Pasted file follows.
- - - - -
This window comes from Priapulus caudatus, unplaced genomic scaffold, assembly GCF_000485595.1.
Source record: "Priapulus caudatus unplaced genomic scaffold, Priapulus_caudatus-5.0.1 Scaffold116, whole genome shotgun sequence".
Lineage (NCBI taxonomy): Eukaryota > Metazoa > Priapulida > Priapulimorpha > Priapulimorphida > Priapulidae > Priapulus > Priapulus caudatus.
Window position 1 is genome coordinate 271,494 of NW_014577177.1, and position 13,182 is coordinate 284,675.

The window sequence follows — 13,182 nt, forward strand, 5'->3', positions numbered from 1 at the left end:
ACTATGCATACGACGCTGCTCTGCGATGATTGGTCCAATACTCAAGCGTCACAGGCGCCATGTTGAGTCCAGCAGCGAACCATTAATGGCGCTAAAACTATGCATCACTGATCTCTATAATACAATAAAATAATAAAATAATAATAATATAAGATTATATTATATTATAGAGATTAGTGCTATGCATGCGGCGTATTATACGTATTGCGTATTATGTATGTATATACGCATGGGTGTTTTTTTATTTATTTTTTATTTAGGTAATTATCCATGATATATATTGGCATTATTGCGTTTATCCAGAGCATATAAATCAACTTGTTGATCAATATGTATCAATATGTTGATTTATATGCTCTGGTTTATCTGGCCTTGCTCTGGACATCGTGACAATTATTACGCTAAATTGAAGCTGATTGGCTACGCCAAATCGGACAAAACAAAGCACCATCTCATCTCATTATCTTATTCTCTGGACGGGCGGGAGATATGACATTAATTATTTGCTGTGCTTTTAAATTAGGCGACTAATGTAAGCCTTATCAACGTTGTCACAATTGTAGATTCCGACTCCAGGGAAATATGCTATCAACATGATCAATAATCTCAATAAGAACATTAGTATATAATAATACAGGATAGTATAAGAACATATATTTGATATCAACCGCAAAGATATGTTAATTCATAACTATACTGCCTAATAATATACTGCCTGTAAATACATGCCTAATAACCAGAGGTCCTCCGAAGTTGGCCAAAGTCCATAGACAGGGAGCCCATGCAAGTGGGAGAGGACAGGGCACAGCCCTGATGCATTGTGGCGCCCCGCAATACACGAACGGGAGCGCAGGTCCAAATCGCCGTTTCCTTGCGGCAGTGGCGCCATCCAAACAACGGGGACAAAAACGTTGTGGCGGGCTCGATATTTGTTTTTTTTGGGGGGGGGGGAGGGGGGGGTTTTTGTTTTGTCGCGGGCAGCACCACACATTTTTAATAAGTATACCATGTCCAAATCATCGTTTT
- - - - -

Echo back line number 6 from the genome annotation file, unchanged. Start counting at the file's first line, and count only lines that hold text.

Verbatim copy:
ACTATGCATACGACGCTGCTCTGCGATGATTGGTCCAATACTCAAGCGTCACAGGCGCCATGTTGAGTCCAGCAGCGAACCATTAATGGCGCTAAAACTATGCATCACTGATCTCTATAATACAATAAAATAATAAAATAATAATAATATAAGATTATATTATATTATAGAGATTAGTGCTATGCATGCGGCGTATTATACGTATTGCGTATTATGTATGTATATACGCATGGGTGTTTTTTTATTTATTTTTTATTTAGGTAATTATCCATGATATATATTGGCATTATTGCGTTTATCCAGAGCATATAAATCAACTTGTTGATCAATATGTATCAATATGTTGATTTATATGCTCTGGTTTATCTGGCCTTGCTCTGGACATCGTGACAATTATTACGCTAAATTGAAGCTGATTGGCTACGCCAAATCGGACAAAACAAAGCACCATCTCATCTCATTATCTTATTCTCTGGACGGGCGGGAGATATGACATTAATTATTTGCTGTGCTTTTAAATTAGGCGACTAATGTAAGCCTTATCAACGTTGTCACAATTGTAGATTCCGACTCCAGGGAAATATGCTATCAACATGATCAATAATCTCAATAAGAACATTAGTATATAATAATACAGGATAGTATAAGAACATATATTTGATATCAACCGCAAAGATATGTTAATTCATAACTATACTGCCTAATAATATACTGCCTGTAAATACATGCCTAATAACCAGAGGTCCTCCGAAGTTGGCCAAAGTCCATAGACAGGGAGCCCATGCAAGTGGGAGAGGACAGGGCACAGCCCTGATGCATTGTGGCGCCCCGCAATACACGAACGGGAGCGCAGGTCCAAATCGCCGTTTCCTTGCGGCAGTGGCGCCATCCAAACAACGGGGACAAAAACGTTGTGGCGGGCTCGATATTTGTTTTTTTTGGGGGGGGGGGAGGGGGGGGTTTTTGTTTTGTCGCGGGCAGCACCACACATTTTTAATAAGTATACCATGTCCAAATCATCGTTTT